They Still Draw Pictures: Children’s Art in Wartime from the Spanish Civil War to Kosovo, curated by Anthony Geist and Peter Carroll, consists of 49 drawings created by Spanish refugee children and 23 children’s drawings from other wars, including World War II, Bosnia, Kosovo, Chiapas, and other military confrontations. The exhibit also contains eight archival photographs, including four by Robert Capa, and accompanying wall text.
Available as a traveling exhibit. To download the exhibit catalog and information about pricing, click here.
The complete version of They Still Draw Pictures consists of 49 drawings created by Spanish refugee children and 23 children’s drawings from other wars, all largely in facsimile, including World War II, Bosnia, Kosovo, Chiapas, and other military confrontations. The exhibit also contains eight archival photographs, including four by Robert Capa, and accompanying wall text. All pieces are framed and ready to mount. Requirements: 180-200 linear feet.
The unframed version of the exhibit, suitable for display in document cases, consists of the 49 drawings created by Spanish refugee children, plus wall text ready for printing in the format preferred by the venue. It also includes mounted, poster-sized reproductions of the eight archival photos, including four by Robert Capa.
Life Before the War
Life in Camps and Colonies
Life After the War
Please contact us for pricing details.
La versión de Y siguen dibujando: Arte procedente de las Colonias Infantiles durante la Guerra Civil Española, disponible actualmente en España, consiste en 49 dibujos en facsímil hechos por niños republicanos entre 1937 y 1938, dispuestos cronológicamente en cinco apartados: Antes de la Guerra, Guerra, Evacuación, La Vida en las Colonias, Después de la Guerra. Incluye ocho fotos de archivo (cuatro de Robert Capa) y seis textos introductorios (uno general y los correspondientes a los cinco apartados), todos enmarcados. Ocupa aproximadamente 40 metros de pared.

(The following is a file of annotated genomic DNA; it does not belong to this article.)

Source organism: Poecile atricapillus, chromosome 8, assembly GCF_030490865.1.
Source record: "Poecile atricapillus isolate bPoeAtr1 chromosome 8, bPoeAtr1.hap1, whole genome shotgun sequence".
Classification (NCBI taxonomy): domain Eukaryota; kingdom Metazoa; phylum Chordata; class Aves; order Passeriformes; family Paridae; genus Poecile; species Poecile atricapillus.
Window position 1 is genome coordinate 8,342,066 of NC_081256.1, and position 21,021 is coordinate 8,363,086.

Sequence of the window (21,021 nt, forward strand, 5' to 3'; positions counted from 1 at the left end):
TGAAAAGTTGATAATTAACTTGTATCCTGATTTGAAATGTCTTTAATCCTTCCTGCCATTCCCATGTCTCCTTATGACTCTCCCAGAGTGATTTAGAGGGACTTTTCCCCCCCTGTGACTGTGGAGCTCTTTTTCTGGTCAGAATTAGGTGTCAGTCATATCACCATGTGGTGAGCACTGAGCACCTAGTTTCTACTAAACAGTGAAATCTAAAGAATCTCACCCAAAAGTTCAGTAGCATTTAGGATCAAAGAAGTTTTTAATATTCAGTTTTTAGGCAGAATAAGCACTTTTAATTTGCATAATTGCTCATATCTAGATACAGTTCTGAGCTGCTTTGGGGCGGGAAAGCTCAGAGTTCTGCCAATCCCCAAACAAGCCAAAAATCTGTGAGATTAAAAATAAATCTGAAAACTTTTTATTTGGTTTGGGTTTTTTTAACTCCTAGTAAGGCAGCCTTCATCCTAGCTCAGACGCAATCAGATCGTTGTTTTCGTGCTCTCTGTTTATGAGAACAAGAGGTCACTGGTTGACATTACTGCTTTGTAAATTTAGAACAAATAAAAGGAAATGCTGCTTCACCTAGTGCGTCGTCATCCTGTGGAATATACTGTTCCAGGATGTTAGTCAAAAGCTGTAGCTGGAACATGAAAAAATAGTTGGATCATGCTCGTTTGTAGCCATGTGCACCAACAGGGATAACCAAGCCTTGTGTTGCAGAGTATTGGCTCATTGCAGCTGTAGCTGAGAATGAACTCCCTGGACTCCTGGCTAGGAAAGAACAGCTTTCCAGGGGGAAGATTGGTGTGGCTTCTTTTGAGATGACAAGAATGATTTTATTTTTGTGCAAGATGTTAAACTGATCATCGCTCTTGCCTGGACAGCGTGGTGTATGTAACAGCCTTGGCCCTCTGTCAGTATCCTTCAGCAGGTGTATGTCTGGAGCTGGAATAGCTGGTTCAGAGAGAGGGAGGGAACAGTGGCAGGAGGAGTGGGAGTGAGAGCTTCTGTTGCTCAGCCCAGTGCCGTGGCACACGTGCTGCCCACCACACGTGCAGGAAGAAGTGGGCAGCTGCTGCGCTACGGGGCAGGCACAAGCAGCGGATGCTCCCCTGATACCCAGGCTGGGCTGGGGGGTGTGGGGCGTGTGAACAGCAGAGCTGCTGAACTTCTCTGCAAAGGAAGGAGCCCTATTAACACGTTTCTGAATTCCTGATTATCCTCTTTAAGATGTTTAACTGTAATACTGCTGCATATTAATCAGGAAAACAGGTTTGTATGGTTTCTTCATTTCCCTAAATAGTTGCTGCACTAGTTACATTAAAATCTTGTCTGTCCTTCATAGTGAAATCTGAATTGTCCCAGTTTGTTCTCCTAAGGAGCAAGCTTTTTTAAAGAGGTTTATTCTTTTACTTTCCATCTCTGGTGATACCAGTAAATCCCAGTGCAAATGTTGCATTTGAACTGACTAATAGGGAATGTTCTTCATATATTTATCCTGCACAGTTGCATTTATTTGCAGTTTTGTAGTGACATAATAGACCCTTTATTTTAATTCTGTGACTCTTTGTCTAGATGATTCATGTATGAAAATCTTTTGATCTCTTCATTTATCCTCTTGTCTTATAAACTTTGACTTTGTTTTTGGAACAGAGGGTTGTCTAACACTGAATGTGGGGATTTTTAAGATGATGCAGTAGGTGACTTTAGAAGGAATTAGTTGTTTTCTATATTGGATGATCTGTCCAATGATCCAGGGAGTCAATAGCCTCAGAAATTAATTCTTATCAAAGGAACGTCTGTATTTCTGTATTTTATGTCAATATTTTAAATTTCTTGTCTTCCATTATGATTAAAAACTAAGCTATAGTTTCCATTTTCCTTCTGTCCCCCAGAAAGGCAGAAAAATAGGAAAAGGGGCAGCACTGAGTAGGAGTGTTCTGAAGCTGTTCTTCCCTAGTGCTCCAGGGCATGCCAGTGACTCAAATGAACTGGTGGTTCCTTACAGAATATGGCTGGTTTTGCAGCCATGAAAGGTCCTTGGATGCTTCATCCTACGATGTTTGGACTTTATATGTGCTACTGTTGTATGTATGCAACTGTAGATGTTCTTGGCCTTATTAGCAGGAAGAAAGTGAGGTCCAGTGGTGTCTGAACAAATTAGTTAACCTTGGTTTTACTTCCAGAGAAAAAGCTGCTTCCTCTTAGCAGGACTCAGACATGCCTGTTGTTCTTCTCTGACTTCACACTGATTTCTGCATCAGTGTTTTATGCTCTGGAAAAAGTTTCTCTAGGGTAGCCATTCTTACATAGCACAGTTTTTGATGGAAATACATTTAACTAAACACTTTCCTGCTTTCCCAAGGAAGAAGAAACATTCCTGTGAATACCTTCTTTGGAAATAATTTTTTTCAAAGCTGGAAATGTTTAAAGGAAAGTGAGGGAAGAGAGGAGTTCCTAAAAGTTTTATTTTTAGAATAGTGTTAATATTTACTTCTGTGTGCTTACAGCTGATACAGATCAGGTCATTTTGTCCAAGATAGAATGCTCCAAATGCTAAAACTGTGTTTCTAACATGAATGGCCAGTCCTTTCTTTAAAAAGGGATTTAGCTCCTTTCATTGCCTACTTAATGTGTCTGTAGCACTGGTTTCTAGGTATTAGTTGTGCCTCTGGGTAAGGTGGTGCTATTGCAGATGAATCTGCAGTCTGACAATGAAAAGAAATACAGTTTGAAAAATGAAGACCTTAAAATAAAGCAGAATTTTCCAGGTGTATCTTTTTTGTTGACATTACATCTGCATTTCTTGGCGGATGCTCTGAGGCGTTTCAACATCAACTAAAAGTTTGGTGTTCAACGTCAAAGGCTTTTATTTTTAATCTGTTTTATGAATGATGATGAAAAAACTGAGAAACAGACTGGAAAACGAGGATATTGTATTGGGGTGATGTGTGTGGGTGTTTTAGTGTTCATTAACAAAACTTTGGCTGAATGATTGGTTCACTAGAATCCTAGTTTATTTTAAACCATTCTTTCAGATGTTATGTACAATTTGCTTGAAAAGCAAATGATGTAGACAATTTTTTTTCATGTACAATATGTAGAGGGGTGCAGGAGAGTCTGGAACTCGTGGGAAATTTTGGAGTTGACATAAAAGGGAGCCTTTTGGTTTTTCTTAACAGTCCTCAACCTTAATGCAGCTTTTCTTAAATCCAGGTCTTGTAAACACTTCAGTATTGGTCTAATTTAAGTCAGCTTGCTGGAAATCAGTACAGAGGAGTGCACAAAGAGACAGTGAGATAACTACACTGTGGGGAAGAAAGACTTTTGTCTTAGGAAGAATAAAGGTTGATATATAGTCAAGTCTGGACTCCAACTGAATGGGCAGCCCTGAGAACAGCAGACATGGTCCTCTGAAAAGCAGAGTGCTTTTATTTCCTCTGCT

Camps and Colonies by Dorothy Parker
“I have seen some of the colonies. There is no dreadful orphan asylum quality about them. I never saw finer children – free and growing and happy. One colony was in a sea-side resort, near Valencia. There were sixty children, from four to fourteen, who had been going to a school in Madrid. And the fascist planes bombed the school…”
“It was amazing to see how many of these children could draw and draw well-and it was heartening to see how their talent was encouraged by the teachers. When they first came to the colony, the children drew the thing that were nearest and deepest to them-they drew planes and bursting bombs and houses in flames. You could see by the dreadful perfection on detail, how well they knew their subjects. Now they are drawing flowers and apples and sail boats and little houses with smoke coming out of the chimneys. They are well children now.”
April-July 2013, The Works: Ohio Center for History, Art and Technology, Newark, OH
May 2011, UW Study Center, Leon, Spain
October-November 2010, La Casa Aboy, San Juan, Puerto Rico
September-October 2009, Centro Cultural Pablo Torriente Brau, Havana, Cuba
August-September 2009, Alachua County Library District, Gainesville, Florida
March-June 2008, Drew University, Madison, New Jersey
April 2007, ’62 Center for Theatre and Dance, Williams College, Williamstown, MA
May-August 2007, Cervantes Institute, New York City
November-December 2007, TBU Art Space, California State University, Chico
May-June 2006, Cervantes Institute, Moscow, Russia
March-April 2005, Jacob Lawrence Gallery, University of Washington, Seattle WA
February-March 2004, AXA Gallery, New York City
January-March 2003, Zoellner Art Center, Lehigh University, Bethlehem, PA
April-June 2003, Hood Museum, Dartmouth College, Hanover, NH
August-October 2003, Southern Illinois University, Carbondale, IL
October-December 2002, University of California, San Diego